For a second straight year, the Roanoke Valley Boat Show will not be coming to the Berglund Center later this month.
This year, the reasons have less to do with COVID-19 and are more due to the continued shortage of new boats and watercraft available.
“Nobody has enough inventory to put on a show,” said Virgil Naff, owner of Virgil Naff Powersports in Lynchburg and president of the Southwest Virginia Boat Dealers’ Association, which hosts the boat show each year.
Each of the new boats and personal watercraft featured each year at the boat show is available for purchase. Naff said there was not enough merchandise available for any of the association’s boat dealers to display at a show.
“I don’t have a single new machine that I can put in a show,” Naff said. His company sells personal watercraft as well as motorcycles and ATVs.
The high demand for boats and watercraft emerged soon after the pandemic began in 2020. Families viewed boating as a safe and socially distanced activity.
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An influx of new homeowners also began to arrive in Smith Mountain Lake, as working from home became the norm. In 2020, a 20-year high of 804 lakefront homes were sold.
Naff said his showroom is currently empty of all watercraft and new stock is getting harder and harder to find. People who come to buy a new watercraft in the showrooms are becoming increasingly rare.
“We’re lucky to have one for sale,” Naff said.
Since 2020, Naff said many of its sales have come from people placing orders for a watercraft and waiting months for it to arrive. If an order was placed this week, he said it would probably be June or July before a personal watercraft arrived.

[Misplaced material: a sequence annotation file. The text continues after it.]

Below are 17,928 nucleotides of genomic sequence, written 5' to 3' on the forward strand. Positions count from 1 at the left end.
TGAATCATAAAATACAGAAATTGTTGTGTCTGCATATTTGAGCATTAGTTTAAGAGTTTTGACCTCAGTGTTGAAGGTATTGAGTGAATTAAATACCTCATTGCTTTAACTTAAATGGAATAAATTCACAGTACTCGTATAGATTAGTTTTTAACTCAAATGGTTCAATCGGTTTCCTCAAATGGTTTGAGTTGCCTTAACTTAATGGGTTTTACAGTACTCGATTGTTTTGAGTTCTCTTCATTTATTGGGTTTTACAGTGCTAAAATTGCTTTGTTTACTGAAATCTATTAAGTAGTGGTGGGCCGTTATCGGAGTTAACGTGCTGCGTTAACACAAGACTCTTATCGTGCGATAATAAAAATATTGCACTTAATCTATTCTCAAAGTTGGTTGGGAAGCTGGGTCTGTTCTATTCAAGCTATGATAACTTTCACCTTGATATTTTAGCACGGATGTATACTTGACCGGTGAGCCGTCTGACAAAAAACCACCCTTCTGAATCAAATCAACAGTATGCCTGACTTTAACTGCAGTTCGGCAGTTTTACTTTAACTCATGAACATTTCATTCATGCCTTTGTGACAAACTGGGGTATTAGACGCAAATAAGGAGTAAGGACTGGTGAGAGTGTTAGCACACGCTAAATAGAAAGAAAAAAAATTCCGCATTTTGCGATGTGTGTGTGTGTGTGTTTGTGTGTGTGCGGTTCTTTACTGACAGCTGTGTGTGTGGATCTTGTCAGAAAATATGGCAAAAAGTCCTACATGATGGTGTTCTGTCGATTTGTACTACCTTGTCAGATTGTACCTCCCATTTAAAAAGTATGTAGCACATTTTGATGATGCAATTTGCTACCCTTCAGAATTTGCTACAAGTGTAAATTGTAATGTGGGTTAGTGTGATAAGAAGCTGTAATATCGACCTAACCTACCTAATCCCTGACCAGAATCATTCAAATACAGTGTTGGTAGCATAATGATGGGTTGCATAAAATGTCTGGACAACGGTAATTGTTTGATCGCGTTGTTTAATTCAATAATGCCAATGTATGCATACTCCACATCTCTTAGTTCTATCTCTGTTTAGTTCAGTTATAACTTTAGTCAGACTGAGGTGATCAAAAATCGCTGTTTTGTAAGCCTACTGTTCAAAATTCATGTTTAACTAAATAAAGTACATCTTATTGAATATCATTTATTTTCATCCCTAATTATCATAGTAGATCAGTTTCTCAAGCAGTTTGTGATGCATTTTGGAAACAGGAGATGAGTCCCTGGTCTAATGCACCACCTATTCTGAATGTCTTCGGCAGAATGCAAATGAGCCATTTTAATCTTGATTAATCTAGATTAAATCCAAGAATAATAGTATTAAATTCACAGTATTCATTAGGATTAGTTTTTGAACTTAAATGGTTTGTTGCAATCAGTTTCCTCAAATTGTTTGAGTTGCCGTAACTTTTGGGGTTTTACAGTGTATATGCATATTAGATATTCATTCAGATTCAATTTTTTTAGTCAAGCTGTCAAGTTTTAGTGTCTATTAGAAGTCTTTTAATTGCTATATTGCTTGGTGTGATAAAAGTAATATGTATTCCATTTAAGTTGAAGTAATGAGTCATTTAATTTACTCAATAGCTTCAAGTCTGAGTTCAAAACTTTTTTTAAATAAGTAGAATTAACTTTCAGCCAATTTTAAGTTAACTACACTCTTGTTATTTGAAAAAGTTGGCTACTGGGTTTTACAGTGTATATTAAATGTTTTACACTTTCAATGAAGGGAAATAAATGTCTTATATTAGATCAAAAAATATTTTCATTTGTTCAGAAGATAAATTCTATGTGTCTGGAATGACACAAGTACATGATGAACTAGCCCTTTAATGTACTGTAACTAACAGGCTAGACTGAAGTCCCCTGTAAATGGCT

Mark Mills, president of the Webster Marine Center at Moneta, said the low supply and high demand for boats over the past two years has created a shift in the way boats are sold. The majority of its sales are now made by people coming into the company or going to their website and choosing a boat and the features they would like to include.
“It’s much more of a first-order business now,” Mills said.
In the past, Mills has said he will have up to 50 boats on display as early as May for potential buyers to choose from. Special ordered boats only accounted for about 20% of their boat sales. Today, it accounts for around 80% of sales, he said.
Anyone ordering boats can expect a bit of a wait, according to Mills. He said it could take between 5 months and up to a year for the boats to arrive.
The cost has increased on some boats over the past two years. Mills said the increases were less about strong demand and more about supplying suppliers with the items needed to build boats. When the price of fiberglass or other engine parts goes up, the overall cost of the boat goes up, he said.
Naff said the cost of some watercraft has increased by 10% or more since 2020. Shipping costs for watercraft or parts have also increased significantly. Shipped items are facing significant delays, he said. Some parts take months to arrive, which slows down the work of its after-sales service.
Both Naff and Mills said they would like the Southwest Virginia Boat Dealers’ Association to host the Roanoke Valley Boat Show again in the future, but neither was sure when that might happen. This strong demand is expected to continue for another year, which could make a 2023 show less likely.
“I don’t think it’s going to end anytime soon,” Naff said.